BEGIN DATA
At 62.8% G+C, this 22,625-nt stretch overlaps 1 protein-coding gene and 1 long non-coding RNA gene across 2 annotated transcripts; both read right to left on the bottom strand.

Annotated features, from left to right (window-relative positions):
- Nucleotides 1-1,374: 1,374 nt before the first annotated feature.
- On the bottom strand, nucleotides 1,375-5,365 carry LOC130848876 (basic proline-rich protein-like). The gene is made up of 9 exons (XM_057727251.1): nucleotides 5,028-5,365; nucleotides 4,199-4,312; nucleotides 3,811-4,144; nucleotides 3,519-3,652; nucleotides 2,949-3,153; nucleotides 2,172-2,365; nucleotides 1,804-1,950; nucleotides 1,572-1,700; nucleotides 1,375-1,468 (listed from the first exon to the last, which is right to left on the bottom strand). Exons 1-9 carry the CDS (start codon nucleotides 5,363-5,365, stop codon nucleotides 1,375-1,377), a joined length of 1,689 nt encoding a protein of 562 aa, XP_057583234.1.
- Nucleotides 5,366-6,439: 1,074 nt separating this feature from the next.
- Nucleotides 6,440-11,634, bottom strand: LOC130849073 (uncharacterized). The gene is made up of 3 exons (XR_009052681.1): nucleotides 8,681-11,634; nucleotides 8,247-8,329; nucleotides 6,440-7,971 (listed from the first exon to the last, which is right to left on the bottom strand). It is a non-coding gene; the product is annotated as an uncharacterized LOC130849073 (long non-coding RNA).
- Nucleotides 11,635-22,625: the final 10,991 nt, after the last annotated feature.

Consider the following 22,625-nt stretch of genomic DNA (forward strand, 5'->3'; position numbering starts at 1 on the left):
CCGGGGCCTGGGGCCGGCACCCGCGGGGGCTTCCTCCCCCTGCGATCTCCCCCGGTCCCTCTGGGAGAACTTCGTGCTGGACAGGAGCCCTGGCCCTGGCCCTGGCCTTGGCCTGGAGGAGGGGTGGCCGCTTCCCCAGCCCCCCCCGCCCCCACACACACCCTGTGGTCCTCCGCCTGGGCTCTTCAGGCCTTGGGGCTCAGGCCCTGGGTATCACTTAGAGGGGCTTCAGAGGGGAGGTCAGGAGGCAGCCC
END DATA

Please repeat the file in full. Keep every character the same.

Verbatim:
At 62.8% G+C, this 22,625-nt stretch overlaps 1 protein-coding gene and 1 long non-coding RNA gene across 2 annotated transcripts; both read right to left on the bottom strand.

Annotated features, from left to right (window-relative positions):
- Nucleotides 1-1,374: 1,374 nt before the first annotated feature.
- On the bottom strand, nucleotides 1,375-5,365 carry LOC130848876 (basic proline-rich protein-like). The gene is made up of 9 exons (XM_057727251.1): nucleotides 5,028-5,365; nucleotides 4,199-4,312; nucleotides 3,811-4,144; nucleotides 3,519-3,652; nucleotides 2,949-3,153; nucleotides 2,172-2,365; nucleotides 1,804-1,950; nucleotides 1,572-1,700; nucleotides 1,375-1,468 (listed from the first exon to the last, which is right to left on the bottom strand). Exons 1-9 carry the CDS (start codon nucleotides 5,363-5,365, stop codon nucleotides 1,375-1,377), a joined length of 1,689 nt encoding a protein of 562 aa, XP_057583234.1.
- Nucleotides 5,366-6,439: 1,074 nt separating this feature from the next.
- Nucleotides 6,440-11,634, bottom strand: LOC130849073 (uncharacterized). The gene is made up of 3 exons (XR_009052681.1): nucleotides 8,681-11,634; nucleotides 8,247-8,329; nucleotides 6,440-7,971 (listed from the first exon to the last, which is right to left on the bottom strand). It is a non-coding gene; the product is annotated as an uncharacterized LOC130849073 (long non-coding RNA).
- Nucleotides 11,635-22,625: the final 10,991 nt, after the last annotated feature.

Consider the following 22,625-nt stretch of genomic DNA (forward strand, 5'->3'; position numbering starts at 1 on the left):
CCGGGGCCTGGGGCCGGCACCCGCGGGGGCTTCCTCCCCCTGCGATCTCCCCCGGTCCCTCTGGGAGAACTTCGTGCTGGACAGGAGCCCTGGCCCTGGCCCTGGCCTTGGCCTGGAGGAGGGGTGGCCGCTTCCCCAGCCCCCCCCGCCCCCACACACACCCTGTGGTCCTCCGCCTGGGCTCTTCAGGCCTTGGGGCTCAGGCCCTGGGTATCACTTAGAGGGGCTTCAGAGGGGAGGTCAGGAGGCAGCCC